The severity of winter damage is caused by a number of reasons, including the species involved, the location and conditions under which the tree is grown, and the exact timing of weather extremes during the dormant period. Contrary to popular belief, tree damage is not generally caused by an unusually cold winter. Low temperature injury is more often associated with extreme temperature fluctuation than with prolonged cold weather.
Acclimation to temps far below freezing results from exposure to slowly dipping temperatures and other factors. Trees that are dormant but not fully acclimated can be stressed or injured by a sudden, hard freeze. Rapid or extensive drops in temperature following mild autumn weather cause injury to woody trees. Extended periods of mild winter weather can de-acclimate trees, again making them vulnerable to injury from rapid temperature dips.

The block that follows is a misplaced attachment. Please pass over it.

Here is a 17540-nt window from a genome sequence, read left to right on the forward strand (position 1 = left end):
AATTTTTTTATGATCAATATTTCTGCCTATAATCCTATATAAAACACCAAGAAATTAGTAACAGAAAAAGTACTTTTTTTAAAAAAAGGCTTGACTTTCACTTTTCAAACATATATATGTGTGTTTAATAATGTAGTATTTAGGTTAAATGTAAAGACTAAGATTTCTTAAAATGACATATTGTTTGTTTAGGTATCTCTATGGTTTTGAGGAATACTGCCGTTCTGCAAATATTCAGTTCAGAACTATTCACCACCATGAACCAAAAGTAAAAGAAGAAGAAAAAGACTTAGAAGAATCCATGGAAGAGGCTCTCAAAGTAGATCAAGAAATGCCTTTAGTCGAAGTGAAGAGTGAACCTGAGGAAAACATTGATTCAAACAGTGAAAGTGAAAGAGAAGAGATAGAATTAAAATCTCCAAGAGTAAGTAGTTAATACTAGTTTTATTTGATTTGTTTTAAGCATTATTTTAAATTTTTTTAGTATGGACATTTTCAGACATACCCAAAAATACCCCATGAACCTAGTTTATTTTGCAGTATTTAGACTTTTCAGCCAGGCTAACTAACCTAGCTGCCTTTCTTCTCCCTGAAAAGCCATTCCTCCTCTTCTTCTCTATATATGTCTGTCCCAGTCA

Some species or cultivars of trees and shrubs are injured if temperatures fall below a minimum tolerance level. Plants most likely to suffer winter injury are those that are marginally hardy for the area or those already weakened by previous stress. Species such as rhododendron, holly, and some magnolias may survive several mild winters in the Chicago region before a more typical winter causes injury. Flower buds are often the most susceptible. If plants with marginal hardiness are used, they should be planted in protected sites, such as courtyards or sheltered areas. In general, low temperatures are much less damaging than rapid and extensive variations in temperature.
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